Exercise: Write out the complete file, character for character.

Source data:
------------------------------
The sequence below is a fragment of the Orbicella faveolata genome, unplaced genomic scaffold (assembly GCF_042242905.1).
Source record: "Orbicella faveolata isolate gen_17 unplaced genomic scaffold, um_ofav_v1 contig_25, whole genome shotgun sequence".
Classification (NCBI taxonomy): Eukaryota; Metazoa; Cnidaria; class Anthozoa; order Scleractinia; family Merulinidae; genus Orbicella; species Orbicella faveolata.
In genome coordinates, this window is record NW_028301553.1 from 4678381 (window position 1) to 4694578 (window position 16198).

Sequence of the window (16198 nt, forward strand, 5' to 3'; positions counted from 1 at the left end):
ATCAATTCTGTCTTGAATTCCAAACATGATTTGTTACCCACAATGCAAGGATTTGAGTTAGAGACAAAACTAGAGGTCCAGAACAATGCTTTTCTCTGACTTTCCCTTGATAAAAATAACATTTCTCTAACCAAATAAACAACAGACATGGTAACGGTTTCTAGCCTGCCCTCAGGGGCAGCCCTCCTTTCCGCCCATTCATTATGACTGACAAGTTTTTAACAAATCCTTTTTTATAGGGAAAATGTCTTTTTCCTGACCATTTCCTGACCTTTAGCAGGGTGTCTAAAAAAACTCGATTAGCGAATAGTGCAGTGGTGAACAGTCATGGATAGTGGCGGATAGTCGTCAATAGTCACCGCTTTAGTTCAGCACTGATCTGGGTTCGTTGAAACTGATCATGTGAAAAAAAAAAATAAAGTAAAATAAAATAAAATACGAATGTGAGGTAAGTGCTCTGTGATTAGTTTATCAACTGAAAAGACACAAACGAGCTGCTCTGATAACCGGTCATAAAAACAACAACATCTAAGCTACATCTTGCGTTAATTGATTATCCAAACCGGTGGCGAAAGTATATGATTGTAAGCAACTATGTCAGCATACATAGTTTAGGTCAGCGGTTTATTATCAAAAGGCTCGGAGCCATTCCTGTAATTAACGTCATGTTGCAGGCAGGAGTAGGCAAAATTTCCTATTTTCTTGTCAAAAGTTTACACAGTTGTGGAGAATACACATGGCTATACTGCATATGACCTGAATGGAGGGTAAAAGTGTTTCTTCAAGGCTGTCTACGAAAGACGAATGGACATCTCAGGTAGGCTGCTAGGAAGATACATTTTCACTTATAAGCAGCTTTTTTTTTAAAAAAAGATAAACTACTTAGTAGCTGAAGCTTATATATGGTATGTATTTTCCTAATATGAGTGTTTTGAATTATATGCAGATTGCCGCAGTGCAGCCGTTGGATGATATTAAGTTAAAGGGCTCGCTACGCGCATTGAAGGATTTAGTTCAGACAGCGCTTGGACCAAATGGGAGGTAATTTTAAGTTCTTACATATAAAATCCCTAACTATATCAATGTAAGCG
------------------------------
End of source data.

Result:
The sequence below is a fragment of the Orbicella faveolata genome, unplaced genomic scaffold (assembly GCF_042242905.1).
Source record: "Orbicella faveolata isolate gen_17 unplaced genomic scaffold, um_ofav_v1 contig_25, whole genome shotgun sequence".
Classification (NCBI taxonomy): Eukaryota; Metazoa; Cnidaria; class Anthozoa; order Scleractinia; family Merulinidae; genus Orbicella; species Orbicella faveolata.
In genome coordinates, this window is record NW_028301553.1 from 4678381 (window position 1) to 4694578 (window position 16198).

Sequence of the window (16198 nt, forward strand, 5' to 3'; positions counted from 1 at the left end):
ATCAATTCTGTCTTGAATTCCAAACATGATTTGTTACCCACAATGCAAGGATTTGAGTTAGAGACAAAACTAGAGGTCCAGAACAATGCTTTTCTCTGACTTTCCCTTGATAAAAATAACATTTCTCTAACCAAATAAACAACAGACATGGTAACGGTTTCTAGCCTGCCCTCAGGGGCAGCCCTCCTTTCCGCCCATTCATTATGACTGACAAGTTTTTAACAAATCCTTTTTTATAGGGAAAATGTCTTTTTCCTGACCATTTCCTGACCTTTAGCAGGGTGTCTAAAAAAACTCGATTAGCGAATAGTGCAGTGGTGAACAGTCATGGATAGTGGCGGATAGTCGTCAATAGTCACCGCTTTAGTTCAGCACTGATCTGGGTTCGTTGAAACTGATCATGTGAAAAAAAAAAATAAAGTAAAATAAAATAAAATACGAATGTGAGGTAAGTGCTCTGTGATTAGTTTATCAACTGAAAAGACACAAACGAGCTGCTCTGATAACCGGTCATAAAAACAACAACATCTAAGCTACATCTTGCGTTAATTGATTATCCAAACCGGTGGCGAAAGTATATGATTGTAAGCAACTATGTCAGCATACATAGTTTAGGTCAGCGGTTTATTATCAAAAGGCTCGGAGCCATTCCTGTAATTAACGTCATGTTGCAGGCAGGAGTAGGCAAAATTTCCTATTTTCTTGTCAAAAGTTTACACAGTTGTGGAGAATACACATGGCTATACTGCATATGACCTGAATGGAGGGTAAAAGTGTTTCTTCAAGGCTGTCTACGAAAGACGAATGGACATCTCAGGTAGGCTGCTAGGAAGATACATTTTCACTTATAAGCAGCTTTTTTTTTAAAAAAAGATAAACTACTTAGTAGCTGAAGCTTATATATGGTATGTATTTTCCTAATATGAGTGTTTTGAATTATATGCAGATTGCCGCAGTGCAGCCGTTGGATGATATTAAGTTAAAGGGCTCGCTACGCGCATTGAAGGATTTAGTTCAGACAGCGCTTGGACCAAATGGGAGGTAATTTTAAGTTCTTACATATAAAATCCCTAACTATATCAATGTAAGCG